Don't pop pills for joint pain – rub on a gel

Doctors love to prescribe pills – but there is a better solution

 

I have a wonderful private doctor, whom I go to when all else fails;  he is  expensive, otherwise I would go to him every time.

The reason for this is he spends time talking to you – to find out why you are there and discuss possible solutions.

Seldom will he reach for the prescription pad – instead he tries to work out an answer to your problem.

Over lunch the other day I met a similar doctor;  he talked, and made it clear that there were other solutions to help with pain, rather than the ‘newest’ anti-pain tablet.  His ideas tallied with my disquiet about popping pills when I have a pain.     I feel that I should find out what causes this;  not mask it with an opiate.

The NHS is fast becoming the National Help-yourself service, particularly when it comes to pain, and sometimes the solutions we find for ourselves can be more helpful than a pill.

Reports say that pain clinics are feeling the freeze, and waiting times are getting longer for those lucky enough to find their hospital still has such a clinic.  If you do finally get to see someone, they turn out to be ‘paper pushers’ – and come out with my most-hated phrase: “on a scale of 1 – 10 how much would you say it hurts?”

I had polio, and my darling Polio Consultant, Prof. Guiloff,  NEVER asks me such a stupid question.  His attitude is if a polio patient says it hurts – they say this for a reason.  And you can’t tell how you feel by numbers.    However, when in pain, we often sub-consciously rub the affected part;  or when a child hurts themselves, we will say “let me rub it better”.

So when dealing with Joint Pain, it can make sense to rub in a gel, rather than take another pill – whose side effects might cause more problems.   And at lunch the doctor suggested I try rubbing in a gel called Deep Relief.


Deep Relief worked like a charm on my aching joints .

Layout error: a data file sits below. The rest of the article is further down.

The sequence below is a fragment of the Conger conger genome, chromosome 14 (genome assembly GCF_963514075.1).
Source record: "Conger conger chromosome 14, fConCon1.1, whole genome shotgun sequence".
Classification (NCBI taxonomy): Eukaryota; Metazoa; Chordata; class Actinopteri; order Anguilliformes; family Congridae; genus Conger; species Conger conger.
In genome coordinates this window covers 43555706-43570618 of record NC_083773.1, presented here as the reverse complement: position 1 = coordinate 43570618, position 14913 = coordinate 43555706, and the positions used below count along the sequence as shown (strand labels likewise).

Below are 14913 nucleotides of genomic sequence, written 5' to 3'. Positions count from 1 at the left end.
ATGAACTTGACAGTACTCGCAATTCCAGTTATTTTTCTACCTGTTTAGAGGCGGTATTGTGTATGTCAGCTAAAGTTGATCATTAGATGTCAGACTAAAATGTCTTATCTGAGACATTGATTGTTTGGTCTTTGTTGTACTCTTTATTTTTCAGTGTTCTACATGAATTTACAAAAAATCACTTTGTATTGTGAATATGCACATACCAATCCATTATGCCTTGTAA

As the pain comes and goes, it doesn’t last long enough for me to still be in pain by the time I have waited to see a doctor.    But now, when I feel the first twinges, I rub in the gel;  I did this five minutes ago when my shoulder started to throb;  now it is perfectly calm and no pain at all.

However, when patients ask about different forms of pain relief, other than pills, we can face hostility.  So it was doubly reassuring to talk to this doctor and find out that he didn’t like pain killers either.  He was concerned that it was possible to cause liver damage if you became addicted, or get gastric inflammation.

When I left hospital after my lumpectomy, I was handed a big box containing 100 Tylex, but didn’t take one.  Apparently the NHS spent £91 million last year on prescriptions for pain relief, yet I wonder how many boxes are lying unused in the back of cupboards?  Different painkillers work differently on different people, but when you try and talk sensibly to a doctor about definite pains you are experiencing, how often do they take time to work out what is the cause?  Instead – they reach for the prescription pad, and sometimes you end up with a pill that makes you very sick.

Deep Relief is a topical gel which provides a combination of ibuprofen and levomenthol, which helps it to be rapidly absorbed through the skin.  It is made by Rohto, the same company that makes Regenovex (article on this site).

Basically they say that Deep Relief is ia for relief of rheumatic pain and muscular aches, pains and swellings such as strains, sprains and sports injuries, also mild arthritis.

Regenovex is for joint pain, but if you are allergic to seafood then Deep Relief works just as well for me.

www.mentholatum.co.uk

 

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One thought on “Don't pop pills for joint pain – rub on a gel

  1. Irene June 26, 2011 at 1:18 pm Reply

    You are absolutely right, how many £ wasted up unused pain relief??
    I was with a group of elderly ladies a few weeks pack all sporting small acupuncture pens for pain relief – available on NHS…. hold the pen at source of pain, click…click… relief!! I tried one on my shoulder – pain gone-albeit temporarily. I say ‘Lets challenge the drug company profits’
    Going to request a pen on NHS, let u know….x

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